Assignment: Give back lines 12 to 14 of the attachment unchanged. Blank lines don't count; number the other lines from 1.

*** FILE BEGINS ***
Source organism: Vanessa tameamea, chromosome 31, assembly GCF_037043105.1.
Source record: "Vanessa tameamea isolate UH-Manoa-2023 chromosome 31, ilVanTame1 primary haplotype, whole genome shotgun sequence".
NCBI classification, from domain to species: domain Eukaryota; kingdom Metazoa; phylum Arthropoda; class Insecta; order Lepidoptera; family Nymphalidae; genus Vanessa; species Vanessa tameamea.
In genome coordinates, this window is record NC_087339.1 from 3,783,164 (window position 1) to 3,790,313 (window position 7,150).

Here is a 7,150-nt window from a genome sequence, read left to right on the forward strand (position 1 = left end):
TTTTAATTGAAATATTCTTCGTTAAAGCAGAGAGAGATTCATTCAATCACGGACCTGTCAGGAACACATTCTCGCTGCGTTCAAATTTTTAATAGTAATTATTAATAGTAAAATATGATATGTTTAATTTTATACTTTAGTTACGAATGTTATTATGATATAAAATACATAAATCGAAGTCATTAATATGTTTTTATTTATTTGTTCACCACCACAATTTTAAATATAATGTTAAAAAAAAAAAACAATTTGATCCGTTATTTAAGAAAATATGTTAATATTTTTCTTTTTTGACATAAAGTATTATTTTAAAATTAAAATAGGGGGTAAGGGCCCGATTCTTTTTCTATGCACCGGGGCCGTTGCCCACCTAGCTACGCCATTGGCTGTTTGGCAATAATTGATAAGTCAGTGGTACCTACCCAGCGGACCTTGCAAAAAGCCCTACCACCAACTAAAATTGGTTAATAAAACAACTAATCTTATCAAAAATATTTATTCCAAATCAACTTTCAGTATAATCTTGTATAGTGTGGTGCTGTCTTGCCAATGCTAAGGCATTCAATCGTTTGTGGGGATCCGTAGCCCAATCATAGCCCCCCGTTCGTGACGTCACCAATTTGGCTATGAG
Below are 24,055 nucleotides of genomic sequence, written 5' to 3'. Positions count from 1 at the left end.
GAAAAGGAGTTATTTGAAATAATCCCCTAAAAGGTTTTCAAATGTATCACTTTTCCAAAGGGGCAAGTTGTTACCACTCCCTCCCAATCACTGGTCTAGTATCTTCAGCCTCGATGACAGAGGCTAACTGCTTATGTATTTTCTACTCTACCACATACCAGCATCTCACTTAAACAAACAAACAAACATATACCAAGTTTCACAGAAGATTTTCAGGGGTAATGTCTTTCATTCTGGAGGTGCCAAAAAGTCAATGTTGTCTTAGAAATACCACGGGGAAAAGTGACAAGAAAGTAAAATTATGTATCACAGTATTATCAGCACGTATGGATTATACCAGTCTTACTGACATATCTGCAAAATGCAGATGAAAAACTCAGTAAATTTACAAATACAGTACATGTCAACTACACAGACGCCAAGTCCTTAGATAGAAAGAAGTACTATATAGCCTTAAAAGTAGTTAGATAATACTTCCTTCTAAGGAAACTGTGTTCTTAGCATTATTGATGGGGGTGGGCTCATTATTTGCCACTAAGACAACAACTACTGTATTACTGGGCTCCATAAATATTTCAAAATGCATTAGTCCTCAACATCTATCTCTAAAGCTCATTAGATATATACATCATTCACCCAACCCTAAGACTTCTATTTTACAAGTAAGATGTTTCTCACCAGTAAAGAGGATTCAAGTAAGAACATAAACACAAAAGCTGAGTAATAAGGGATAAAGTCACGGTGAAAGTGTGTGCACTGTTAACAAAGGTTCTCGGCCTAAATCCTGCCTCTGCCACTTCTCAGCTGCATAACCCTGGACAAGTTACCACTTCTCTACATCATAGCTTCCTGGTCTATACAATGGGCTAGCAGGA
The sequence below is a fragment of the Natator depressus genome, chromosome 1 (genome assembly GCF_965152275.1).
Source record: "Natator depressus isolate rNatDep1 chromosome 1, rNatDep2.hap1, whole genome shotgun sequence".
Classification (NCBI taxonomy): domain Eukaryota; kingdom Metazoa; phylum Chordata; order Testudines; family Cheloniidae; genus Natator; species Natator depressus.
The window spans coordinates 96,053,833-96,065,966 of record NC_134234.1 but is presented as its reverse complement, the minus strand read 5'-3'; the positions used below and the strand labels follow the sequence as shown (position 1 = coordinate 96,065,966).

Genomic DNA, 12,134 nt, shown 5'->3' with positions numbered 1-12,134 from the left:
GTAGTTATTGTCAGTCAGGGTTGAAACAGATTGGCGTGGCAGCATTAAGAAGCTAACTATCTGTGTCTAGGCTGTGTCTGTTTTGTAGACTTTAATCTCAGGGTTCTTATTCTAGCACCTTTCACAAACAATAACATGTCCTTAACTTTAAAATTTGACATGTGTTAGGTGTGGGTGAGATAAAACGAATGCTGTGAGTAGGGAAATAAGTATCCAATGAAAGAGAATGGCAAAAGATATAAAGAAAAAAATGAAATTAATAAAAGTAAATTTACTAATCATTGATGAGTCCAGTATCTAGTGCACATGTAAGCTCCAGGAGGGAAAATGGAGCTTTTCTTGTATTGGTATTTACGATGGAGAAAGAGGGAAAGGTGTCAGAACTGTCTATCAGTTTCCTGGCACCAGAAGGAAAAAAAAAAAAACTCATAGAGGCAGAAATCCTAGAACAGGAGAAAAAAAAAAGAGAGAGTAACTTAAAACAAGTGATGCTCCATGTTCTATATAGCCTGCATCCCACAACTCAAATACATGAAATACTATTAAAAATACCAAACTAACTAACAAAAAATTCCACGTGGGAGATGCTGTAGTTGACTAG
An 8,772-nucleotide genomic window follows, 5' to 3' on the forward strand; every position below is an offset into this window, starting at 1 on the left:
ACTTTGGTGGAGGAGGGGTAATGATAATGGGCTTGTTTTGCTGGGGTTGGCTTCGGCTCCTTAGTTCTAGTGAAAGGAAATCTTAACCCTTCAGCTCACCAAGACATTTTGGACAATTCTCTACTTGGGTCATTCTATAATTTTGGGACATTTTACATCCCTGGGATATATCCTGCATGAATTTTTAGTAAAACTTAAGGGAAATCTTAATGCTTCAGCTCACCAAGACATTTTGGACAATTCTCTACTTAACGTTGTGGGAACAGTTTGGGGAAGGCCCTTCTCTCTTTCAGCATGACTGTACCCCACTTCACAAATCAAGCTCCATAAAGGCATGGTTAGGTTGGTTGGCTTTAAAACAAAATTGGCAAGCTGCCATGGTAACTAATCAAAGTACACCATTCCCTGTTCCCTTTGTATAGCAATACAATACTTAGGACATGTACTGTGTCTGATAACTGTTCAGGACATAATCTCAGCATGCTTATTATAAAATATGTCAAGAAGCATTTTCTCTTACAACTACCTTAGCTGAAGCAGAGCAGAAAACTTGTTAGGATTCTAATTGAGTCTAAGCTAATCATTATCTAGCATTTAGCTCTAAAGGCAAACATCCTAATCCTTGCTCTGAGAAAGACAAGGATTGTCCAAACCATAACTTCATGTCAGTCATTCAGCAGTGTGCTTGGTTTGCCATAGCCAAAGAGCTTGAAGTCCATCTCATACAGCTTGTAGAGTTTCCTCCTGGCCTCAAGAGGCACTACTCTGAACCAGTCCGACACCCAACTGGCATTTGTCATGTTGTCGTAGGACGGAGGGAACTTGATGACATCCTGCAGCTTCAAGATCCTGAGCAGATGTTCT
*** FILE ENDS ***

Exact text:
The window spans coordinates 96,053,833-96,065,966 of record NC_134234.1 but is presented as its reverse complement, the minus strand read 5'-3'; the positions used below and the strand labels follow the sequence as shown (position 1 = coordinate 96,065,966).

Genomic DNA, 12,134 nt, shown 5'->3' with positions numbered 1-12,134 from the left:
GTAGTTATTGTCAGTCAGGGTTGAAACAGATTGGCGTGGCAGCATTAAGAAGCTAACTATCTGTGTCTAGGCTGTGTCTGTTTTGTAGACTTTAATCTCAGGGTTCTTATTCTAGCACCTTTCACAAACAATAACATGTCCTTAACTTTAAAATTTGACATGTGTTAGGTGTGGGTGAGATAAAACGAATGCTGTGAGTAGGGAAATAAGTATCCAATGAAAGAGAATGGCAAAAGATATAAAGAAAAAAATGAAATTAATAAAAGTAAATTTACTAATCATTGATGAGTCCAGTATCTAGTGCACATGTAAGCTCCAGGAGGGAAAATGGAGCTTTTCTTGTATTGGTATTTACGATGGAGAAAGAGGGAAAGGTGTCAGAACTGTCTATCAGTTTCCTGGCACCAGAAGGAAAAAAAAAAAAACTCATAGAGGCAGAAATCCTAGAACAGGAGAAAAAAAAAAGAGAGAGTAACTTAAAACAAGTGATGCTCCATGTTCTATATAGCCTGCATCCCACAACTCAAATACATGAAATACTATTAAAAATACCAAACTAACTAACAAAAAATTCCACGTGGGAGATGCTGTAGTTGACTAG